Using the Migrate module: I understand that prepareRow() runs a filter on the row and should return TRUE or FALSE based on some conditions, which allows a row to be migrated or not, but could someone clarify:

  • when to use prepare()
  • when to use prepareRow()
  • why you wouldn't add a filter in the initial sql query to filter row results that you might remove/include in either of the above


  • 1
    One reason to not filter at sql query is to add a mapping for the rows you decide to skip. For example I'm importing users onto an existing site. I want to skip users that already exists on destination, and I want to add a mapping as if the user was actually imported, so other migrations depending on this works smothly.
    – jonhattan
    Sep 13, 2016 at 7:08

3 Answers 3


This is all covered in-depth in the Migrations classes documentation provided by the project. Specifically in the Commononly Implemented Migration methods page which says the following and includes further simple example function implementations. From the docs ...

function prepare_row($row)

The prepareRow() method is called by the source class next() method, after loading the data row. The argument $row is a stdClass object containing the raw data as provided by the source. There are two primary reasons to implement prepareRow():

  1. To modify the data row before it passes through any further methods and handlers: for example, fetching related data, splitting out source fields, combining or creating new source fields based on some logic.
  2. To conditionally skip a row (by returning FALSE).

function prepare($entity, stdClass $row)

The Migration class prepare() method is called by the destination class prepare() method, after it has called all field-level prepare() methods and immediately before the destination object is saved. The $entity argument is the destination object as populated by the initial field mappings and manipulated by the field-level methods; the $row argument is an object containing the data after prepareRow() and any callbacks have been applied. The prepare() method is the last chance to manipulate the destination object before it is saved to the Drupal database. It is important to remember that, since it is called after the field handlers, fields will be in their fully-expanded forms (i.e., in Drupal 7 a text field value will be at $entity->field_textual_data['und'][0]['value'] rather than simply $entity->field_textual_data).

The Migrate module is a framework which allows you to encapsulate a migration process from a source piece of data to a destination location and configuration. A migration consists of:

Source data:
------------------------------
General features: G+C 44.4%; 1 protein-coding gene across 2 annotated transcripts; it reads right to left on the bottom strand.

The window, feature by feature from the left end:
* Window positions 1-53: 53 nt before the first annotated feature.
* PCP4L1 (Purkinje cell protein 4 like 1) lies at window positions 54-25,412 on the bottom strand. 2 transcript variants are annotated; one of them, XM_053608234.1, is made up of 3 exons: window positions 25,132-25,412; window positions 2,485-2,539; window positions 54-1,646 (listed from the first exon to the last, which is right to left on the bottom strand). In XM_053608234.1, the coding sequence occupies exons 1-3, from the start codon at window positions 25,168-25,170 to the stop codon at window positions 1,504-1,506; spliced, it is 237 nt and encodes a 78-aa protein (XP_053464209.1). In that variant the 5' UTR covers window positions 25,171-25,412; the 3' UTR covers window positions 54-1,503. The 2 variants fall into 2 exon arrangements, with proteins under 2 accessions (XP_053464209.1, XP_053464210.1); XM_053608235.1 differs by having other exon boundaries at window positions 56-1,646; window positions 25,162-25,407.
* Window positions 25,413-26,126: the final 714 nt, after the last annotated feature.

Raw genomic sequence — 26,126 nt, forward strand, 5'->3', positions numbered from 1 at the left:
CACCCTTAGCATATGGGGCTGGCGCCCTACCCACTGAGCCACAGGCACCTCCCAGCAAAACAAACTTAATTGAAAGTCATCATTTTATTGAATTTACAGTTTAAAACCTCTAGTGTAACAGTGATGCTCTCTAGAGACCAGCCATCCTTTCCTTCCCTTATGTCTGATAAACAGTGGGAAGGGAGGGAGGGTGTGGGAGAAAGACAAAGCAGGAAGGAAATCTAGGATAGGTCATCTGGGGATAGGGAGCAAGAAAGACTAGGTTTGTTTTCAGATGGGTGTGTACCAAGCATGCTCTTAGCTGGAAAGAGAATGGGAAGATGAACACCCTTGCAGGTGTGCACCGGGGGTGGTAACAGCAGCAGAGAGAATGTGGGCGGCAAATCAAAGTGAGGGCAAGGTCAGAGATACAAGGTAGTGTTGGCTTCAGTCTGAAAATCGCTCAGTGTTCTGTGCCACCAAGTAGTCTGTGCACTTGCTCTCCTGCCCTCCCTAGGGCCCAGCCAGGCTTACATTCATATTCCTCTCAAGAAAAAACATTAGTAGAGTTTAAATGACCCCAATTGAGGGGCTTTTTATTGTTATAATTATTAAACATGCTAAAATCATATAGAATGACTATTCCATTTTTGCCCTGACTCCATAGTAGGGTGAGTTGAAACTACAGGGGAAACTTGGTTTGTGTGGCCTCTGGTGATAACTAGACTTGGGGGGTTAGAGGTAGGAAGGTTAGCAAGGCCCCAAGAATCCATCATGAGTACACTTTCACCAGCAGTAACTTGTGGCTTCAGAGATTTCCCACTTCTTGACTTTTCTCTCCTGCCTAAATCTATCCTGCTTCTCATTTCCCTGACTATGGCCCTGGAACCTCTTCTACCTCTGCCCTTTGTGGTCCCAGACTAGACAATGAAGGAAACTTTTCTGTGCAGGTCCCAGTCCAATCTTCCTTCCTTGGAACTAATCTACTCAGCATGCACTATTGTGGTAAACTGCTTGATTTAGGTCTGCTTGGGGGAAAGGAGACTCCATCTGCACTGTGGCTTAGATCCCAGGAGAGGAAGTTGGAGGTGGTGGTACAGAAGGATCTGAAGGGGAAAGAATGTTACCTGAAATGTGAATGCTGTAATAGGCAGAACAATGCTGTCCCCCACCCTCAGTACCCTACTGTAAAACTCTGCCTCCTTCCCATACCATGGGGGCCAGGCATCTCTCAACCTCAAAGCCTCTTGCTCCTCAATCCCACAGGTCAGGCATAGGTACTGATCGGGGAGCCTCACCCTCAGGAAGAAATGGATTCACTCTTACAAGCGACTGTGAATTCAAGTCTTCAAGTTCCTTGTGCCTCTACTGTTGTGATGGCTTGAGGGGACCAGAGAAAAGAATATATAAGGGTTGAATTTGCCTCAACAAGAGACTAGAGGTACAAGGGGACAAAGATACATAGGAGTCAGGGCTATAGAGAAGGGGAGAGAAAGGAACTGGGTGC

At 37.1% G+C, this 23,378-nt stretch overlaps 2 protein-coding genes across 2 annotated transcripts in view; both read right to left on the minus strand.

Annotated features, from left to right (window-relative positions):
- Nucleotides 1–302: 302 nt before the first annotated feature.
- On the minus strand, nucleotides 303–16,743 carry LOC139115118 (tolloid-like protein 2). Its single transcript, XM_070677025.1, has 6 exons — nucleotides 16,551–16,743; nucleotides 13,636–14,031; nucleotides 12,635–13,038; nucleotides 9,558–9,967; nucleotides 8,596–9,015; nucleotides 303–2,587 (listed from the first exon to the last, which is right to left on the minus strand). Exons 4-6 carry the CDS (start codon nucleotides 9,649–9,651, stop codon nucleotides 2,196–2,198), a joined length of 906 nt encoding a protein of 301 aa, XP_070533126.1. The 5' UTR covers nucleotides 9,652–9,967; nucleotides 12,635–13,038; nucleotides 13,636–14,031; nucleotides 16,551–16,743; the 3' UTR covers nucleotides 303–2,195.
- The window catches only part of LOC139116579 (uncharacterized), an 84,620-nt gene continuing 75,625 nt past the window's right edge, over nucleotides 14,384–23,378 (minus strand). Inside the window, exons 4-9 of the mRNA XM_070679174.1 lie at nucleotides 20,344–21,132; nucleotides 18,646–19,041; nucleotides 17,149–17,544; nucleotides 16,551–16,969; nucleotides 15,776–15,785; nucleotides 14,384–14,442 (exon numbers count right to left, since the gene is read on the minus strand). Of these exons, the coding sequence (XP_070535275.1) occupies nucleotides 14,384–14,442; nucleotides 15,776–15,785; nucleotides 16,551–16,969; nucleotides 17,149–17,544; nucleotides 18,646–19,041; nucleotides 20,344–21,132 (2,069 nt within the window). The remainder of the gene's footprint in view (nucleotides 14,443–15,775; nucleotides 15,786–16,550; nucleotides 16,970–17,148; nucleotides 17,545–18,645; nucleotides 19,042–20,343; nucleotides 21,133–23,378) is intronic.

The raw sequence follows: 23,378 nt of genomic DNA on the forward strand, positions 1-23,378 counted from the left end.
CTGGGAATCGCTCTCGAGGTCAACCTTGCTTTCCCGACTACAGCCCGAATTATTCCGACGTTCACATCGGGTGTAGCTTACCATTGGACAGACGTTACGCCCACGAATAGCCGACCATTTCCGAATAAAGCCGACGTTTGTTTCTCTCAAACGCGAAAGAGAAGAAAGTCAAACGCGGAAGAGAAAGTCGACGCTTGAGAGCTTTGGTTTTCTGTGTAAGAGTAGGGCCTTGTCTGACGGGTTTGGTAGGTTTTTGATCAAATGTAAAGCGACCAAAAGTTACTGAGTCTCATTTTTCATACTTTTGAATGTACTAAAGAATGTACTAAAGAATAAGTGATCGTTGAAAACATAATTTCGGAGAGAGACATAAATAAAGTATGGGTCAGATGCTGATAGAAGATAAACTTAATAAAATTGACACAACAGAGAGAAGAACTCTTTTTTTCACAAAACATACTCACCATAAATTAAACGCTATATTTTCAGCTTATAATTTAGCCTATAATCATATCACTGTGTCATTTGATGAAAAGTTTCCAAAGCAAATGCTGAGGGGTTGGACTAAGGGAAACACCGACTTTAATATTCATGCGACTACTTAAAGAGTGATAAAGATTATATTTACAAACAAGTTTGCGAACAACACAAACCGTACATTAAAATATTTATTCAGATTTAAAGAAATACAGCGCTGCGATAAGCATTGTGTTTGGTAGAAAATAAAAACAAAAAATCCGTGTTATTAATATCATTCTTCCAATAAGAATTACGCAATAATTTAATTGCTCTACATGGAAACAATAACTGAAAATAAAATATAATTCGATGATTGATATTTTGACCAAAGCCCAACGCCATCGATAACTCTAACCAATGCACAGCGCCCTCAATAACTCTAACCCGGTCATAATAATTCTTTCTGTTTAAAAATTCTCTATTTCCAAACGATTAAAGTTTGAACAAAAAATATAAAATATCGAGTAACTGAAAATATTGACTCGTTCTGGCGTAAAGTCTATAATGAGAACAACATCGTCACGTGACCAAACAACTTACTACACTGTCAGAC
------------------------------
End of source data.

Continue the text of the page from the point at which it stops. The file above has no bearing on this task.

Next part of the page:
• define where the data is
  • define where the data should go
  • fetch a piece of data (row)
  • sanitize the data
  • begin to move the data (say into an Entity)
  • actually move the data
  • after moving the data perform additional action(s)

The API provides hooks to affect the data being moved in this life cycle of a migration. By excluding data from the migration via your initial query you're limiting how much control you have over the total data you could move. For sub-migrations you may find this useful. But in a general content migration you would want your migration to be as all-encompassing as possible.

  • Thanks tenken, exactly what I was looking for. Appreciate the thoughts on removing elements from the initial query as well.
    – user4984
    Jul 15, 2014 at 13:57

If you can select the right row by writing it in a query go for it, however preprareRow() can be used in more complex systems where several parameters might be required before the row gets migrated. In such a case it is easier to run through all the rows and do the logic on a per-row basis.

prepare() is ran after prepareRow() and is your last chance to alter the entity before it is saved to the database.

Some more information on this can be found here: https://www.drupal.org/node/1132582

  • I found this to be concise and understandable Jul 14, 2014 at 14:59

This is a part answer and in no way complete. I'd also keen to find out more about both of these. So this may be part of a discussion; although I have written as an answer rather than comment because of the following code snippets and examples of how I've used the above classes.

Let me illustrate some of my uses prepareRow() as - which does as it says.

A recently I was giving some data to import from a non drupal database. The entity I am adding to requires fields to be entered that I do not have in my data import.

So before my source class is created I can add

  $source_fields = array(
    'changed' => t('Timestamp of when the change was made.'),
    'created' => t('Timestamp of when the node was Created.'),

and then in the function prepareRow I can do the following

$nowtimestamp = mktime(date('Y-m-d'));
$row->changed = $nowtimestamp;
$row->created = $nowtimestamp;

you can also run php if/else statements here if necessary.

I've also used the prepare function in my code and am using it to assign values to the entity.

$account->field_job_location [und][0]['tid'] = $row->job_location_tid;

I've only had to use this in this scenario as I made my own custom node plugin.

Also if you need to make calculations on that then you can do it in prepareRow which runs before prepare()

For example in the import I had a value labelled 'Town' - and could turn this into a Term Id.

 if ($TownCity == 'London' ){
            $row->job_location_tid = '10';
      } else {
        $row->job_location_tid = '11';

I hope this helps.

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